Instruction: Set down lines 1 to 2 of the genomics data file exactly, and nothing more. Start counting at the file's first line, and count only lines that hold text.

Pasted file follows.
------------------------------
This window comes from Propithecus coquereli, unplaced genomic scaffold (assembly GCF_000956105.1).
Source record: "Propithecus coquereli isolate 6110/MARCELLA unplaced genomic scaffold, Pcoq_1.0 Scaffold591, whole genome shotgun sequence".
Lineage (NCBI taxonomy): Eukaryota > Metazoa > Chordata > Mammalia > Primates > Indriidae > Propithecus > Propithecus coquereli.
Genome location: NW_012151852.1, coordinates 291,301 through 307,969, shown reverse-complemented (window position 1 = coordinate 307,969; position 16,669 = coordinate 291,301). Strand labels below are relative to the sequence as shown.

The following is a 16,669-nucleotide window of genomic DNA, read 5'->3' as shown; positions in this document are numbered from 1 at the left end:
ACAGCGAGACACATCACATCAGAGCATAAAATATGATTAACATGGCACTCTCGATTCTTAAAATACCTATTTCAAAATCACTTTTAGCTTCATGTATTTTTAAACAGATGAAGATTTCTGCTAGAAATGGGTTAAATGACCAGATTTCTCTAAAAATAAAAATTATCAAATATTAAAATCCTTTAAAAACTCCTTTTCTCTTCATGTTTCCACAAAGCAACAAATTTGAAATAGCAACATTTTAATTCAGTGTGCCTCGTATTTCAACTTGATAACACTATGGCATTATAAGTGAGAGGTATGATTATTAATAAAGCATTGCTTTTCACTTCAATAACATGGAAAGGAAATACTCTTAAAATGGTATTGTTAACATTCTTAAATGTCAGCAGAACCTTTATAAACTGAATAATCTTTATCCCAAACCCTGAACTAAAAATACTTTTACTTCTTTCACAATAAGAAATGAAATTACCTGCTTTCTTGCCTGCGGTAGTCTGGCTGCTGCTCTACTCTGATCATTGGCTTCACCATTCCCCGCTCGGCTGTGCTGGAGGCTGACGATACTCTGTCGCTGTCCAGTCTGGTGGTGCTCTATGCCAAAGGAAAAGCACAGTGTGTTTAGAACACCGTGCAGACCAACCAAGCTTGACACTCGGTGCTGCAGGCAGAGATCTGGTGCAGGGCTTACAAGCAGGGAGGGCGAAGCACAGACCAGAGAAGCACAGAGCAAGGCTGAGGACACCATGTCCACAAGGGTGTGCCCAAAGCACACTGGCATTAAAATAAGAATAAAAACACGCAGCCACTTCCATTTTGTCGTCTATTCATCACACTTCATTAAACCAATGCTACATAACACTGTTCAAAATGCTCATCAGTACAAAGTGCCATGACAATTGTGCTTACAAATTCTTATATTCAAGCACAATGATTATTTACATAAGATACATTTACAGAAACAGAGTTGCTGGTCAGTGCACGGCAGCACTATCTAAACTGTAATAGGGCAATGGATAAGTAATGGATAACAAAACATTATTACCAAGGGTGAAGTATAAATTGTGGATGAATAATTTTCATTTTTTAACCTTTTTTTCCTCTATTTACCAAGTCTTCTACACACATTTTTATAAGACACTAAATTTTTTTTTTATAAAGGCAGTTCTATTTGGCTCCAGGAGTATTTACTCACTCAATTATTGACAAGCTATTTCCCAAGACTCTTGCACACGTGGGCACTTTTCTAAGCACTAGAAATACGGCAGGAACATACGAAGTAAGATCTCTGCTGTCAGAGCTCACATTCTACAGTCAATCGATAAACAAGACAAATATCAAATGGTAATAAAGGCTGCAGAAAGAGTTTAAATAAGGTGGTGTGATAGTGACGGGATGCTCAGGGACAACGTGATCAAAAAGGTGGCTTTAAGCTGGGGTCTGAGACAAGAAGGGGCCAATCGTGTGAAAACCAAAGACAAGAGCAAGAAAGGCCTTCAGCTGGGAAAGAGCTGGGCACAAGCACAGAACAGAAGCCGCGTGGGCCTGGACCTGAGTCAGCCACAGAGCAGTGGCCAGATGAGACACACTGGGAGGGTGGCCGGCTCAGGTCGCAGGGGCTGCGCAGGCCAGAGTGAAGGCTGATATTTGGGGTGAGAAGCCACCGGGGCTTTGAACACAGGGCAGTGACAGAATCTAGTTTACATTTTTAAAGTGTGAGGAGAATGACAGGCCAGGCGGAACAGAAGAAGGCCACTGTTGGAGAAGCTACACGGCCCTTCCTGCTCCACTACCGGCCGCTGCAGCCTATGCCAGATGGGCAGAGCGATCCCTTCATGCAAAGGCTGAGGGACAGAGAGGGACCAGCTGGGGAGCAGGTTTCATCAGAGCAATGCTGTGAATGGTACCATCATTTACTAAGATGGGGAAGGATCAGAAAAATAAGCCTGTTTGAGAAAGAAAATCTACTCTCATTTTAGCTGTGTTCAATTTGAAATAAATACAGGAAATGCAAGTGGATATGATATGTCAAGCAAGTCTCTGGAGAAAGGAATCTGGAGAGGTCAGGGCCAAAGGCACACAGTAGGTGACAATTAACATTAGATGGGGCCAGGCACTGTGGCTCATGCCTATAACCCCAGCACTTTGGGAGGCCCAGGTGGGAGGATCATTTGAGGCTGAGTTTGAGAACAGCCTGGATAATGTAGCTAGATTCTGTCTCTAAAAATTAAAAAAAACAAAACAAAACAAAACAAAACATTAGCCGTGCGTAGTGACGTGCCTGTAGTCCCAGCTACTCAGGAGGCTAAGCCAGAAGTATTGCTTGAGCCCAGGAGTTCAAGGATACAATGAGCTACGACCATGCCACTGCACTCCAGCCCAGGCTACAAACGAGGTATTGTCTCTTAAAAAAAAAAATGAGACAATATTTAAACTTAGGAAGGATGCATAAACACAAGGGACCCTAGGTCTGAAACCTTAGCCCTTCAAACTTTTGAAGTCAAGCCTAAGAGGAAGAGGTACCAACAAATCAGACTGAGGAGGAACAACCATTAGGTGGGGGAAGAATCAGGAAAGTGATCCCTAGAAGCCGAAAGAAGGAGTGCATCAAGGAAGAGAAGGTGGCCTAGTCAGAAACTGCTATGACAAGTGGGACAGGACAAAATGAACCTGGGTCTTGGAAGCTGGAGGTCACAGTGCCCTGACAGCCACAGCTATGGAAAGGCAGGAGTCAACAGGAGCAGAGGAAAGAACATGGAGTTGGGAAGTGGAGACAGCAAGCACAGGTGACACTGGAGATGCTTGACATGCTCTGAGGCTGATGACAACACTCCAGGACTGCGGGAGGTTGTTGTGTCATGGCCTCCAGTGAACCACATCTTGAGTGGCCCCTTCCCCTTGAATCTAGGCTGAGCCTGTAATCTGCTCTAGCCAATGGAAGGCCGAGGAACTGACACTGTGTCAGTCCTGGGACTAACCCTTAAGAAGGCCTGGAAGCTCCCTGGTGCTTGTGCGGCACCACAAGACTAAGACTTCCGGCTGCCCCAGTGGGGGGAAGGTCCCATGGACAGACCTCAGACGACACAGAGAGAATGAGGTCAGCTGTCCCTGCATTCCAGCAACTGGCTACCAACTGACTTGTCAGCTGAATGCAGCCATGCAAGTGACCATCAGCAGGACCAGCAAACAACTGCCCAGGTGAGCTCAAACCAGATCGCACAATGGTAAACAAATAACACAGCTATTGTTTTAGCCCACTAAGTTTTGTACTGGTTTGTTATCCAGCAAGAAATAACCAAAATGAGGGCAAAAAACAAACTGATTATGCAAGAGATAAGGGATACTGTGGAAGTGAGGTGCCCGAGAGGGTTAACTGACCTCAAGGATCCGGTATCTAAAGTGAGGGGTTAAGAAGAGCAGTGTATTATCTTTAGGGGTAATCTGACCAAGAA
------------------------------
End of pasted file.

This window comes from Propithecus coquereli, unplaced genomic scaffold (assembly GCF_000956105.1).
Source record: "Propithecus coquereli isolate 6110/MARCELLA unplaced genomic scaffold, Pcoq_1.0 Scaffold591, whole genome shotgun sequence".